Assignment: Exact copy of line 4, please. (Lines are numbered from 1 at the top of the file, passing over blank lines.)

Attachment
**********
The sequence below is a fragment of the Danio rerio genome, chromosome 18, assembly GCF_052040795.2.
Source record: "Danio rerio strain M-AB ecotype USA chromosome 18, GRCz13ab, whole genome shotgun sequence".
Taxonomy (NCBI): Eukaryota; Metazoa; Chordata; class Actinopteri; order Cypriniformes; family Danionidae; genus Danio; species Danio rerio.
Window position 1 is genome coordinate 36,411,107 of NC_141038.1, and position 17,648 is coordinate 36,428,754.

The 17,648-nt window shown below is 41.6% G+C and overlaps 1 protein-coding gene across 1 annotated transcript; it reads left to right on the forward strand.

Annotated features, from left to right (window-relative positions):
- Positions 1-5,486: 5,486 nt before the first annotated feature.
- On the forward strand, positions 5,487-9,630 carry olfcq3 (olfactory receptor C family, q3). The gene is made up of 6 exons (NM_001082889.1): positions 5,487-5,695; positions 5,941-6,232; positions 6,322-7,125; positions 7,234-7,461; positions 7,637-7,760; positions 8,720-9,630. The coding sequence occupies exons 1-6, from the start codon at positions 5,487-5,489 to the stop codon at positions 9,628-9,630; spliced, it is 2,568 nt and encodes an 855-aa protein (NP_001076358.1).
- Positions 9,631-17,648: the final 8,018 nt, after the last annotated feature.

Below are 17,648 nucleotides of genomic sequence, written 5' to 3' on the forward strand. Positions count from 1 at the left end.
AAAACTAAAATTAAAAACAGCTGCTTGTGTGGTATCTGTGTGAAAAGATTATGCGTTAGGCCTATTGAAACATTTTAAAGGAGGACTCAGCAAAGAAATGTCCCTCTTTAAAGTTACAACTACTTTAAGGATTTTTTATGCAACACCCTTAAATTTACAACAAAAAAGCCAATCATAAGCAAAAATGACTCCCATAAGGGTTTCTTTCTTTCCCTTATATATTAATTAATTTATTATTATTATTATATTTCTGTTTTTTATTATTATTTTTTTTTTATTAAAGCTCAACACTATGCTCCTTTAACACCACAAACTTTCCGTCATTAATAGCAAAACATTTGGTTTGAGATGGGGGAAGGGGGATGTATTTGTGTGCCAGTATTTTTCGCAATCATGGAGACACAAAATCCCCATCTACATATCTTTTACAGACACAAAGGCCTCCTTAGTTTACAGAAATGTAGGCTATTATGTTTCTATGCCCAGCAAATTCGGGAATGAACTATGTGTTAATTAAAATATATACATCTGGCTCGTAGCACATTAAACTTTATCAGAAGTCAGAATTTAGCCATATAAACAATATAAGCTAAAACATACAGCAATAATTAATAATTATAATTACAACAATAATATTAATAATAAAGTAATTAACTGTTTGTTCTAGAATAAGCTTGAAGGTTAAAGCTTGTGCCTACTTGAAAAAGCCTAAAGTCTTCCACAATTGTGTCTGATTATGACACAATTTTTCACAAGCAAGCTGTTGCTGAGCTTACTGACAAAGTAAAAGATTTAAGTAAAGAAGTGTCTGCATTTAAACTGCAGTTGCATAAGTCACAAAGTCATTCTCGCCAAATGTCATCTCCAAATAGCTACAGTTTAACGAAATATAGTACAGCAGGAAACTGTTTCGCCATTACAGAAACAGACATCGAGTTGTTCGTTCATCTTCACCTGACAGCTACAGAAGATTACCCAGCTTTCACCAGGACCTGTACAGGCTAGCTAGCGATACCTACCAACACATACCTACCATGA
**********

Window position 1 is genome coordinate 36,411,107 of NC_141038.1, and position 17,648 is coordinate 36,428,754.